Sanaz, Makarios, and many others who I have had the honour of meeting over the years did not just learn a language when they decided to study Modern Greek at tertiary level. Nor did they just embrace a community that vivified an entire linguistic tradition. Instead, they entered into a complex discourse of identity that transcends borders and ethnicity, one whose narratives are constantly evolving and being questioned within the Australian context. Theirs was thus simultaneously a quintessentially and uniquely Australian and Greek experience. 


It is trite to point the finger at the Greek community for its lapse into smug bourgeois indolence and its criminal negligence of the Modern Greek tertiary programs in Victoria. It is tiresome to point, out Cassandra-like, that the demise of those programs is a barometer as to the future progression of our people as a linguistic entity in this State. As usual, we remember Greek language programs only when these are in peril. The more active among us engage in activism and the signing of petitions and the more well connected among us may even have high level meetings with even higher level stakeholders which for political reasons may even earn us a temporary retrieve. Of course few of us  are willing to actually fund these endeavours.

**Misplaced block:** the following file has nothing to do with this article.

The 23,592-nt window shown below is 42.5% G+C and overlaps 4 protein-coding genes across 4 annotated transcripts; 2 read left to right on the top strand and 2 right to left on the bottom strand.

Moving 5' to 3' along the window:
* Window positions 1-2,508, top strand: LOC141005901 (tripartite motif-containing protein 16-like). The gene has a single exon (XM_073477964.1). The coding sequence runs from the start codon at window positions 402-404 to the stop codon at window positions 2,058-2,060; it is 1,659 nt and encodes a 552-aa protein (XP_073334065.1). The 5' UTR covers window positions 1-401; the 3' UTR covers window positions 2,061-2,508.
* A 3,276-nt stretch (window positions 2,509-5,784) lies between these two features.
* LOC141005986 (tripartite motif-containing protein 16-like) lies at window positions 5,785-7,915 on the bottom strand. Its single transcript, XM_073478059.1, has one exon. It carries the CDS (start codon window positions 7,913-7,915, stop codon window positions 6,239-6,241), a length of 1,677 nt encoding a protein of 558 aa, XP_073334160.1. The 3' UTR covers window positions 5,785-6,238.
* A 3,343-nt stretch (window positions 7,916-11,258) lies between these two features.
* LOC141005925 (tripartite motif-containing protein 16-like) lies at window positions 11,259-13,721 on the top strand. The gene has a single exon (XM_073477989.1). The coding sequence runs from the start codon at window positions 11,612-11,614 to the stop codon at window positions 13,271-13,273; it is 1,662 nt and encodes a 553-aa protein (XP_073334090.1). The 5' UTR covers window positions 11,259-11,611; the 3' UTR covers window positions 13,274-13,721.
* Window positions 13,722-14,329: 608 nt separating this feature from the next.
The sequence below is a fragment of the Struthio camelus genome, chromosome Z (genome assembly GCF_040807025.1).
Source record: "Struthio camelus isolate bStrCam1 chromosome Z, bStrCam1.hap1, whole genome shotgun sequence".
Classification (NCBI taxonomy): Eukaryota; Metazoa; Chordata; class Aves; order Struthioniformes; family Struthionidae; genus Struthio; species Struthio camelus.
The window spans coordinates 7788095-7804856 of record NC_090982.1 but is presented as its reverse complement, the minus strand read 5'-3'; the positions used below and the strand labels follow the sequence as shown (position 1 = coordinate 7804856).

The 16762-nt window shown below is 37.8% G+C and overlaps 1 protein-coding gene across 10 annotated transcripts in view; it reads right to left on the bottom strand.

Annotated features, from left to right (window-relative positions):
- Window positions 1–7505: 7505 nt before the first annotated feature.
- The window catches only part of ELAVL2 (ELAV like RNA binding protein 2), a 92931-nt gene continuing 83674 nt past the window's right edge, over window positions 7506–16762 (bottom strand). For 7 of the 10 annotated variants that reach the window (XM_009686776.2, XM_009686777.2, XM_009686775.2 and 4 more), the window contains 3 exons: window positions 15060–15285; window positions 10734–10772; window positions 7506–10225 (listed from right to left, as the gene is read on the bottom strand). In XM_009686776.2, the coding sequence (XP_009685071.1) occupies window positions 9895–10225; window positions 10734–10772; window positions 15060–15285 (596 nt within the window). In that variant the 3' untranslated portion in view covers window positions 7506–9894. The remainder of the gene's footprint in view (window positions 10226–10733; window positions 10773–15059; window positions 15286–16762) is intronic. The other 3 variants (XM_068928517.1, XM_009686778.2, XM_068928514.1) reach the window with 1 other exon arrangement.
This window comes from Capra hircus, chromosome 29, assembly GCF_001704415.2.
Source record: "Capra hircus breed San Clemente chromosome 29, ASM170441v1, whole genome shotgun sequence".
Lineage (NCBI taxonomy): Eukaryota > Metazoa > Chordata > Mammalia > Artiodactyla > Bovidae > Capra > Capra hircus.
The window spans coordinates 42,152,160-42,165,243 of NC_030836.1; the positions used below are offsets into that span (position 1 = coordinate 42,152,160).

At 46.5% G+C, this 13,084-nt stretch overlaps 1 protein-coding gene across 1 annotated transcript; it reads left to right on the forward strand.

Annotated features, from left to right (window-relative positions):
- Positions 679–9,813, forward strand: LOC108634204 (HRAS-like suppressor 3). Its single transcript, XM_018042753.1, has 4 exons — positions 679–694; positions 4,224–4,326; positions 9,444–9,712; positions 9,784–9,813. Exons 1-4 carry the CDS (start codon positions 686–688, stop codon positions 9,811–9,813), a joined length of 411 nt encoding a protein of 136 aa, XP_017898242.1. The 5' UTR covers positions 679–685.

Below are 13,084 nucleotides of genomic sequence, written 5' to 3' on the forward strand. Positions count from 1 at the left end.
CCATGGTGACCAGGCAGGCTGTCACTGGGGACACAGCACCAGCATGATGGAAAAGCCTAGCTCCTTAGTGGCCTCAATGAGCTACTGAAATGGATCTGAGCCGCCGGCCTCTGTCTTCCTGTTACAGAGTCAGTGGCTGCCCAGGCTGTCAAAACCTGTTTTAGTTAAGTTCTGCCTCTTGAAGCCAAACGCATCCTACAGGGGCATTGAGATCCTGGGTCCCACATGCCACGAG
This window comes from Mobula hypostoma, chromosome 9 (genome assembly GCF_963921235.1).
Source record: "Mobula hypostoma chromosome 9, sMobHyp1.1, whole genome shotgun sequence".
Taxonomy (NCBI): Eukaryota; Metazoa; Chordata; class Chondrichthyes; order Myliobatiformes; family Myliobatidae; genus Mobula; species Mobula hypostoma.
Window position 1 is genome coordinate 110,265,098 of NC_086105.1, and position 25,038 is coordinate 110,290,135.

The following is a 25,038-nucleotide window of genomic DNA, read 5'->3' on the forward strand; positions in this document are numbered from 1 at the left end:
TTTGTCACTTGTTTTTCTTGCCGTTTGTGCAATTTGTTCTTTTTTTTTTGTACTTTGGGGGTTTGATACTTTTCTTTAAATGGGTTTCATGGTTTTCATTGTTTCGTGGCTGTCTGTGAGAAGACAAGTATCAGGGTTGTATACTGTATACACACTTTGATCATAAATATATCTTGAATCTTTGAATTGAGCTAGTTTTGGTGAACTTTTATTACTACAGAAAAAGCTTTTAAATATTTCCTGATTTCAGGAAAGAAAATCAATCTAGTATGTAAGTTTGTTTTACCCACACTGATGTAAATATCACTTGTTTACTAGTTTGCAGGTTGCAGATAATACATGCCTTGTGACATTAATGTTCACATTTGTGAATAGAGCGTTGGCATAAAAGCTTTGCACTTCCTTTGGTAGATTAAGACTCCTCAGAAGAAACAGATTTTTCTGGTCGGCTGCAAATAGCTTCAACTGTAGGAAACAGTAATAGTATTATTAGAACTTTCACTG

In the lull that follows the storm of our ethnosoteric activism however, when we rest assured that despite the fact that there is no feeder mechanism within our community school system to encourage secondary students to enrol in Modern Greek at a tertiary level and indeed there are no community institutions that can commission or support proper academic research on topics pertinent to the Greek discourse in Australia and beyond, ότι σώσαμε τη Γλώσσα, as if our language is permanently on Death Row, eking out a shadowy existence until the unknown date of its execution, we forget that Modern Greek Studies at a tertiary level were never just about the language. Always, they were and are about the scientific study of the ever evolving nature of one of the most fascinating and stereotype-defying peoples ever to populate out planet. With the closure of the last Modern Greek program, how can we ever hope to record or study, let alone to share, the language as it has developed here, our unique customs, our own historically significant local literature and the history of our sojourn? We exist, a rootless people, in an eroding topsoil of our own lotophagy.